Massage therapy is a recovery technique I recommend on a regular basis. When you’re massaging, you’re affecting the underlying biochemistry of the body. Not just the muscles, the central nervous and endocrine systems and every other system are affected by massage therapy.
Even most personal trainers aren’t aware of the effect of massage on the lymphatic system. One byproduct of fat metabolization is water. Water is removed through the lymphatic system. If that system is sluggish, the water pools between muscles and you will feel puffy. Massage helps in getting the lymphatic system to drain that excess fluid.
MM: What is your perspective on health challenges facing the public now?
JB: Most medical and health experts agree that between 80-90% of all chronic disorders — 80-90% of over $4 trillion of our annual health care expenditures — is a direct result of the poor lifestyle choices most Americans make. These choices lead to most of the pain and suffering, premature aging and death we see today.
Today’s top killers — heart disease, hypertension, metabolic disorder, Type 2 diabetes, certain cancers and more —are preventable with healthy lifestyle choices, or at the very least, greatly delayed by making healthier choices.
The healers of the future will not use drugs and surgery, but will use exercise, nutrition, sleep-and stress-management, massage therapy and a series of exercise, nutrition and lifestyle prescriptions and protocols to heal their patients.
Already, many evidenced-based medical researchers are proving the safety and efficacy of exercise prescriptions as a far superior modality over the typical drug prescriptions. These include evidence presented in major medical journals.
MM: Can you share some examples of that?
JB: Yes. The four-meter stride rate test has shown that those patients in the top quintile at age 65 could live 35 years longer than those in the bottom quintile.
The number-one predictor of the chance a cardiac patient could die of a cardiac event is their time in the one-mile walk/jog/run test. This research also showed that by the point the subject could run a mile in eight minutes or less, their chance of dying of a cardiac event was less than 10% of other cardiac patients.
The only known way to reverse Type 2 diabetes was to increase muscle mass. The truly great news in this research was that this reversal occurred after the very first strength training session and every session thereafter.
Exercise and nutrition prescriptions have proven more effective than drug prescriptions for treating patients with anxiety, stress, depression, suicidal thoughts and other mental health issues.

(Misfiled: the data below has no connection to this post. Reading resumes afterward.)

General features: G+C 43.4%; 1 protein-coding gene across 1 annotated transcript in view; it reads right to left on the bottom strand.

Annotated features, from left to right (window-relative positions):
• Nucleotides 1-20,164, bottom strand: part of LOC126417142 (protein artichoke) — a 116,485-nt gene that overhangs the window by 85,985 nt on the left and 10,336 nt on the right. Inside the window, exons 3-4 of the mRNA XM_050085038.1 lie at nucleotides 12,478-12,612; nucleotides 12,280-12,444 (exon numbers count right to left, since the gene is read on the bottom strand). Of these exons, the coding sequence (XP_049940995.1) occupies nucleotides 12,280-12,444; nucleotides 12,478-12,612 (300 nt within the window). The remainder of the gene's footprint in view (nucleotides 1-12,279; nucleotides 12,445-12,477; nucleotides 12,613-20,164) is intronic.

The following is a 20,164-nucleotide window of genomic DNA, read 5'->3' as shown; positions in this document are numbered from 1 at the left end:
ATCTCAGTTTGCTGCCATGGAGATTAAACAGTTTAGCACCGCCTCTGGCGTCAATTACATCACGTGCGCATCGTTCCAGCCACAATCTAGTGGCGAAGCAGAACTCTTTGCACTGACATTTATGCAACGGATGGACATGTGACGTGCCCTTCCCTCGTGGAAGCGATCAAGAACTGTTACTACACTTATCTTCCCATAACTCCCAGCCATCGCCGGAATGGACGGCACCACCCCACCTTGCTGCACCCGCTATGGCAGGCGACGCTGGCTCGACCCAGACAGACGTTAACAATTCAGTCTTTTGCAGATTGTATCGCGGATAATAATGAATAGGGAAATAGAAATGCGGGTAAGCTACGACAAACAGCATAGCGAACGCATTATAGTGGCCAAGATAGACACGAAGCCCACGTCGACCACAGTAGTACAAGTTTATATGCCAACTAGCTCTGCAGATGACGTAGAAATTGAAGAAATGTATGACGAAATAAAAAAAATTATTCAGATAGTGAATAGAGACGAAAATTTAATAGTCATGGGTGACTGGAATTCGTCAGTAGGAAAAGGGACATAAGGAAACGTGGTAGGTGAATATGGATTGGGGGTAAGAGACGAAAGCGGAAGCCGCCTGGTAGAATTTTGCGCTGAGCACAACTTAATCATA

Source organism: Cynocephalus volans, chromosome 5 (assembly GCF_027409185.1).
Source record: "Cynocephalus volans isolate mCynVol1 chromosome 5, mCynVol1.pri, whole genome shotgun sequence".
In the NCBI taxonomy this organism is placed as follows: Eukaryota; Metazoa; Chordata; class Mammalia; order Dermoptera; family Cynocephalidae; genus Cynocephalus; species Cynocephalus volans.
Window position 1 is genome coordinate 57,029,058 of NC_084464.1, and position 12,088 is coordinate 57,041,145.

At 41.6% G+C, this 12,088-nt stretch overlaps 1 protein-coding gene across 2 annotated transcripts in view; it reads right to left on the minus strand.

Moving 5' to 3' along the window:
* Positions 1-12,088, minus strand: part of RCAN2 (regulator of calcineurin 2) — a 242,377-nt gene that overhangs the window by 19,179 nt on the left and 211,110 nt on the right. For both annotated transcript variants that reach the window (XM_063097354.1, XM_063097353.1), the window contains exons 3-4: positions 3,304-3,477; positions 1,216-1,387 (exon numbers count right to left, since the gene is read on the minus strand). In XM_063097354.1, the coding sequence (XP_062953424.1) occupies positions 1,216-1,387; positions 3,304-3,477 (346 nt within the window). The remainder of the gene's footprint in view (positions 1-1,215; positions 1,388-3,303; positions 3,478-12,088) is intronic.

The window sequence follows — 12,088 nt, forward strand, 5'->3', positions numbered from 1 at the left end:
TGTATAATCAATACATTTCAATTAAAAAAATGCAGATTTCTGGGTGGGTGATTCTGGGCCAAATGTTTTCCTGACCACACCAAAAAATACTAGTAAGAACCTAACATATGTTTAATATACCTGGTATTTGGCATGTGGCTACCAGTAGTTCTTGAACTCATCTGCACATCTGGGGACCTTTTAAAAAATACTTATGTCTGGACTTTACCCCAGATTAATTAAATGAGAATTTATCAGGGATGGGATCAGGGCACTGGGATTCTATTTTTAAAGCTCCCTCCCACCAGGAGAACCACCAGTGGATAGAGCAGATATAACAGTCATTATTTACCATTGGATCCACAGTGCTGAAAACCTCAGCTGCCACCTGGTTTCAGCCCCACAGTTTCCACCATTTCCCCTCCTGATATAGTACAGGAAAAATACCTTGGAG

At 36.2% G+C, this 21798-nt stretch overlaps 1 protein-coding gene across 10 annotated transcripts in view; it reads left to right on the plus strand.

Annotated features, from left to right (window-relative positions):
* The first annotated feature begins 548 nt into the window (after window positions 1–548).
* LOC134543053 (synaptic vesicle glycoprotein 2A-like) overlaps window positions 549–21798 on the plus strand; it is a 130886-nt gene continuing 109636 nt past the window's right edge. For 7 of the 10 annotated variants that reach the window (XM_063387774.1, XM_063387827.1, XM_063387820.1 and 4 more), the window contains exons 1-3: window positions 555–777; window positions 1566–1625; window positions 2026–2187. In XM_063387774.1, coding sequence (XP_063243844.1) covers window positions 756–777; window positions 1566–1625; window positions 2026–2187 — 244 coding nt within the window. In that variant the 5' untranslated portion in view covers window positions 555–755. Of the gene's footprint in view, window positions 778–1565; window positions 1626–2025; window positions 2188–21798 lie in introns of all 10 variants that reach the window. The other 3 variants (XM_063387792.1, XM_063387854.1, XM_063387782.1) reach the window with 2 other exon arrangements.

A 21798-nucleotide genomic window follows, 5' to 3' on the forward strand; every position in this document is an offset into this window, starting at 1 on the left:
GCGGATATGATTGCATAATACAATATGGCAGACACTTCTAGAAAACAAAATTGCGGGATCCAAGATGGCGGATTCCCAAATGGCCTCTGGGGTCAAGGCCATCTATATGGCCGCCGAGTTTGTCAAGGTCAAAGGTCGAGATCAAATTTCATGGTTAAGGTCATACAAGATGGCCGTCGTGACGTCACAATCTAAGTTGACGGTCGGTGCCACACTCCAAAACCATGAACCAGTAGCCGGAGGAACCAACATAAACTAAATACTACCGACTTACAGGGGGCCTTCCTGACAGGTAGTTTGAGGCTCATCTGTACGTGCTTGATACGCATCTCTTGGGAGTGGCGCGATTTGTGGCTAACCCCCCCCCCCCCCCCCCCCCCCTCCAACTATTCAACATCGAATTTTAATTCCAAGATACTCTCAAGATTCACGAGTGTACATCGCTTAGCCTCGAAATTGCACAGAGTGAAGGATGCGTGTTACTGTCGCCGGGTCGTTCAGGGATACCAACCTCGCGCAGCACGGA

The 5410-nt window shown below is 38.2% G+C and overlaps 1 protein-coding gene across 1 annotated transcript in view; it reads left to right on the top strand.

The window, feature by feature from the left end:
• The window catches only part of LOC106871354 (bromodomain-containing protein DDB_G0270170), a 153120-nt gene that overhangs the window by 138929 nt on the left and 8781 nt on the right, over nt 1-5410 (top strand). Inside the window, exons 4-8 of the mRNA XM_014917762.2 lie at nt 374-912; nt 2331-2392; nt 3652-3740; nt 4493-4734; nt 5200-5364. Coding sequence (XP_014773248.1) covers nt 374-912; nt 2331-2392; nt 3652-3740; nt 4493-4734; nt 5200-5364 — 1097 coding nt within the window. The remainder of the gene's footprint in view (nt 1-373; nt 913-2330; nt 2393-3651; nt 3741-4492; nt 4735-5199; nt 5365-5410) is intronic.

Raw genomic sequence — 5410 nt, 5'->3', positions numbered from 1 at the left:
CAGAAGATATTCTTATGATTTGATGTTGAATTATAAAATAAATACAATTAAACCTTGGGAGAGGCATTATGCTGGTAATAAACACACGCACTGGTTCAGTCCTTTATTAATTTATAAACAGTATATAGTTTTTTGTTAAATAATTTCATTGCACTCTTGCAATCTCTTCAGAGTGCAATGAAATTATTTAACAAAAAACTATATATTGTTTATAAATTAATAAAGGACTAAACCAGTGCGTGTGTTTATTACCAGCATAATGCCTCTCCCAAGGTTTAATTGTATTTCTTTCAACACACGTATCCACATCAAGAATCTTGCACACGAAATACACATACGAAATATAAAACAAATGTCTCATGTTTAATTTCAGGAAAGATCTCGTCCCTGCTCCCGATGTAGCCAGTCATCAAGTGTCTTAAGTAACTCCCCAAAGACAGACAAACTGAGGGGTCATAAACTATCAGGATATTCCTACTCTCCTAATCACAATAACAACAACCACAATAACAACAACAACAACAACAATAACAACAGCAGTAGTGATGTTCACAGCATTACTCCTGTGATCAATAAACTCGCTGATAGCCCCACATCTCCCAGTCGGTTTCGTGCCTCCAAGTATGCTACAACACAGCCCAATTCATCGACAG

MM: Will you provide a specific example of one health challenge we as a society need to address?
JB: Consider just one very prominent issue in dealing with the typical MT/PFT client: obesity. The obesity epidemic continues to plague nearly every culture throughout the world.
Almost all personal trainers see overweight and obese clients multiple times every day. These clients want weight-loss exercise programs, although IFPA-credentialed trainers are trained to educate their clients that what they really need is a fat-loss program. This is an important concept, since increasing muscle mass is a critical goal in burning fat.
From a health standpoint, the death spiral is: overweight, fat, obese, metabolic syndrome, Type 2 diabetes — and at that point, the destruction of the person’s physiological systems leads to cardiac disease and other major killer diseases.
With healthy exercise, nutrition and lifestyle choices, the degeneration stops and the patient’s systems begin to regenerate.
MM: Massage therapists frequently suffer burnout from overwork. How would holding a personal training credential help with that?
JB: One great health benefit to a MT/PFT is avoiding wear and tear on your body. Many career massage therapists develop joint problems in the fingers, wrists, arms and backs. The MT/PFT career path enables you to give your joints a rest while increasing your income.
I would also like you to consider my own personal appeal and the reasons behind it. I would like you to consider the MT/PFT not just to save your joints and increase your income, but to save the men, women and children in our communities.
Please don’t worry if you don’t look like a competitive bodybuilder or fitness model. Your clients will be far more concerned about what you can do to help them than the hours you spend each day training yourself.
My observation of all the massage therapists I have had the pleasure of dealing with is that you are a caring group of people who truly want to help people. Your community needs you to pick up the mantle of personal training to help more people.
About the Author:
Jim Bell, PhD, is the founder and CEO of the International Fitness Professionals Association and its two subsidiaries, Doctor’s Fitness Centers and The Fitness Institute of Technology. He has authored 12 books, 68 certification courses for the IFPA, six Fellowship Modules for the American Boards for Kinesiology, Nutrition and Sports Medicine, one certification program for the American College of Anti-Aging Sports Medicine Professionals and hundreds of articles for numerous publications. Mot recently, Dr. Bell has created the Fellowship In Integrated Sports Medicine to teach doctors how to use exercise and nutrition prescriptions as a primary treatment modality.
Karen Menehan is MASSAGE Magazine’s editor in chief.